The day of your funeral, I made the trip to Tri-Cities following the Grand Coulee Delegation of patrol cars which included cars from Grand Coulee, Coulee Dam, Elmer City, Tribal PD and myself. As we got closer to the Tri-City Coliseum, we fell in behind a line of Idaho State Police Cars. Knowing that they had lost Trooper Huff a short time ago, the full impact of your passing caught up with me but it wasn't till we arrived at the coliseum that it really hit me. The Fire Trucks in two locations had parked their Ladder Trucks, extended their ladders, and hung huge 20' american flags from them. Patrols cars from every agency I could imagine was parked in the parking lot. I was impacted by the Memorial Service, but what really got me was the trip from Kennewick to Levenworth. As we headed west on I-82, nearly every freeway over pass had one of them big fire trucks with a flag hanging off it's extended ladder. The fireman standing at attention next to them trucks. Oh yea, a!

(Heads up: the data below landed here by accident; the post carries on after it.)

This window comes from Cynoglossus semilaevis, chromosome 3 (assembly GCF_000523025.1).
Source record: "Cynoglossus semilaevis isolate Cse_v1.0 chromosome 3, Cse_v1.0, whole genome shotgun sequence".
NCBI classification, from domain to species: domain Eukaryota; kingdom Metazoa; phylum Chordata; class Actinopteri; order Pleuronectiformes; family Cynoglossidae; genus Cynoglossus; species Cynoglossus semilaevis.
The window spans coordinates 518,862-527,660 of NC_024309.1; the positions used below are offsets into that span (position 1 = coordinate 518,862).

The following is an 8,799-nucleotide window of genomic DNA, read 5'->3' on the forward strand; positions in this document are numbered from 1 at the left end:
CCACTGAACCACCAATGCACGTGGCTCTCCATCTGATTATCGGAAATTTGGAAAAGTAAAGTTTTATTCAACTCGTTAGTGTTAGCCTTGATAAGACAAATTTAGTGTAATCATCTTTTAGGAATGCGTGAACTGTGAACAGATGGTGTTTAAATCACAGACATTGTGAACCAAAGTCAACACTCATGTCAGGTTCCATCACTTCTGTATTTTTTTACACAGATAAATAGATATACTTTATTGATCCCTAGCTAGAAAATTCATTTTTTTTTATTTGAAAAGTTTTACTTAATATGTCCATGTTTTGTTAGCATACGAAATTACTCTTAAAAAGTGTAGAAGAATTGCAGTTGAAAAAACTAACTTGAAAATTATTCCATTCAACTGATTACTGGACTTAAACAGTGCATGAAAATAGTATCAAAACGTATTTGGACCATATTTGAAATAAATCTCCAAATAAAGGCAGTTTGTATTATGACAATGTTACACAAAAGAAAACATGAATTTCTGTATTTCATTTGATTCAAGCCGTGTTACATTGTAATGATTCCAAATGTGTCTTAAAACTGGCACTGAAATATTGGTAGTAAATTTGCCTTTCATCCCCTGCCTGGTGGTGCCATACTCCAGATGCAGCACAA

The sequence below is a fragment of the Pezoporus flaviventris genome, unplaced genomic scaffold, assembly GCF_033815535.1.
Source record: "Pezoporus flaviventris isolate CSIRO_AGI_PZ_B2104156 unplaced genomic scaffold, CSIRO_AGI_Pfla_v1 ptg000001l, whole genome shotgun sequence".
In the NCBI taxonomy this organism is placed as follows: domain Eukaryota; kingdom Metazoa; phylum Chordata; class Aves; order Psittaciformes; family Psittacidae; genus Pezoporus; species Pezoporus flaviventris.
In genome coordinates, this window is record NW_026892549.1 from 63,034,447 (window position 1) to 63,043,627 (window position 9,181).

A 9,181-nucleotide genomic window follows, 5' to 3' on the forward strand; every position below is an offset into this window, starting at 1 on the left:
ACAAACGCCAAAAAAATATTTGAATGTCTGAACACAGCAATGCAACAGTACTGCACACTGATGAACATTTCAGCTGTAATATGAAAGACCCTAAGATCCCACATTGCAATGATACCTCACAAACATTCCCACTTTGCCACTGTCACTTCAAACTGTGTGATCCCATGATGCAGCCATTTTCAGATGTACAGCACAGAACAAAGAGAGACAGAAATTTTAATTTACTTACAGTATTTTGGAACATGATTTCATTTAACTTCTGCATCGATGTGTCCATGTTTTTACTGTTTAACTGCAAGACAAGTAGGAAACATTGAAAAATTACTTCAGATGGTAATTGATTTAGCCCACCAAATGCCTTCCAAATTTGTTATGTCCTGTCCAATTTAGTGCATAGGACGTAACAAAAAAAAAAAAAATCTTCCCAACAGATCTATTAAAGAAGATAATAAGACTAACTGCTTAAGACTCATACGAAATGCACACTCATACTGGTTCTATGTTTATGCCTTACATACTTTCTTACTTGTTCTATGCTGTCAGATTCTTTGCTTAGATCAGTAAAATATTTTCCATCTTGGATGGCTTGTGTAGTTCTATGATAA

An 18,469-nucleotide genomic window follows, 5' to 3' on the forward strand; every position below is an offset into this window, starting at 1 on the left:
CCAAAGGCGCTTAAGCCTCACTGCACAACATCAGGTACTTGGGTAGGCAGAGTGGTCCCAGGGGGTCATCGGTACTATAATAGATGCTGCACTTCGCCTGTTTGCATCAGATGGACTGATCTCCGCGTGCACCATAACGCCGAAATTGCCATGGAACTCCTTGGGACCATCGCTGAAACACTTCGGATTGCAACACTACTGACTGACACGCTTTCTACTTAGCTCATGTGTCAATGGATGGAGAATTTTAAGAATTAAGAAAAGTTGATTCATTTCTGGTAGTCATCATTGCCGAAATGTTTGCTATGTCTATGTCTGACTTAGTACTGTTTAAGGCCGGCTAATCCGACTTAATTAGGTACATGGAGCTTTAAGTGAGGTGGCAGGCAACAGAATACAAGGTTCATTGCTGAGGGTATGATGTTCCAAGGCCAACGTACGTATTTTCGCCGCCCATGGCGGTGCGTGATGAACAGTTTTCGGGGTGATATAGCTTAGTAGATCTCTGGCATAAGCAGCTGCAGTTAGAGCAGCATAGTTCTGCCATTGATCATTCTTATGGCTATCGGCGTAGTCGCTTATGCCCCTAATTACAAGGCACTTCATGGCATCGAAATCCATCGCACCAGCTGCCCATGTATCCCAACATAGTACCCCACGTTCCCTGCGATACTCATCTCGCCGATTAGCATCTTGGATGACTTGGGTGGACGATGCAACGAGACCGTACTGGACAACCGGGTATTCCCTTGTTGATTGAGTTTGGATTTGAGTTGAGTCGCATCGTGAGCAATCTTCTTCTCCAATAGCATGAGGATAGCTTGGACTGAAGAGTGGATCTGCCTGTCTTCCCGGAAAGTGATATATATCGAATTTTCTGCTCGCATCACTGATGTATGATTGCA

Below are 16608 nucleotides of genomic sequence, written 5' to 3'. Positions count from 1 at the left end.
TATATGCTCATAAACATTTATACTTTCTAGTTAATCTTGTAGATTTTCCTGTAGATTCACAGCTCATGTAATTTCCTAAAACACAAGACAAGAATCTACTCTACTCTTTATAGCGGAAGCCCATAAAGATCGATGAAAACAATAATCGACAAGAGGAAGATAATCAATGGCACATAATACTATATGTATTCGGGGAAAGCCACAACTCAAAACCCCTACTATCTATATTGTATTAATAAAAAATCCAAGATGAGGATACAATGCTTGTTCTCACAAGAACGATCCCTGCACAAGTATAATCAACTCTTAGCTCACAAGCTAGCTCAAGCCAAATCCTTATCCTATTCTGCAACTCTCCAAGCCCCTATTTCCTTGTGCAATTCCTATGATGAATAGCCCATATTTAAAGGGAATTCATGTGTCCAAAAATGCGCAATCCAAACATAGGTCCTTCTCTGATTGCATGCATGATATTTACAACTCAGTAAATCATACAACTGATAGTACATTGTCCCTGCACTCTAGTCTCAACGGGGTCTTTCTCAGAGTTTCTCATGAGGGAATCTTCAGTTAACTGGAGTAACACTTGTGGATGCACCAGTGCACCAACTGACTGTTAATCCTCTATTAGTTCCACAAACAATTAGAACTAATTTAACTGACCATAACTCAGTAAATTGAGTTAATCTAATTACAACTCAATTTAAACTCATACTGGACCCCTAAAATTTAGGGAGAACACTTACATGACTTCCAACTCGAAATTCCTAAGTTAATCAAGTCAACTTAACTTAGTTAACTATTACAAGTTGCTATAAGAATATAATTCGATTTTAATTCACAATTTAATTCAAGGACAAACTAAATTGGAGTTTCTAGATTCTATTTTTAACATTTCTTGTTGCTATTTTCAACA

nd the hundreds of people standing along the road either covering thier hearts with thier caps or hands. Many waving flags or saluting us. Every freeway off ramp had patrol cars with officer's standing at attention, I assume these were the officers that had to stay home to patrol their streets while we memorialized you.



Jim, what hit me the hardest and caused me to shed the most tears, was during your Memorial Service in Levenworth, the town were you were raised. Your daughter Megan, danced around in front of gym, just in front of your casket. Such a innocent victim of your un-timely death. She will never see you again on this earth, but she was business as usual, dancing, smiling, playing, just like you would do around us, when we worked an accident scene or so many of the sad things we have experienced.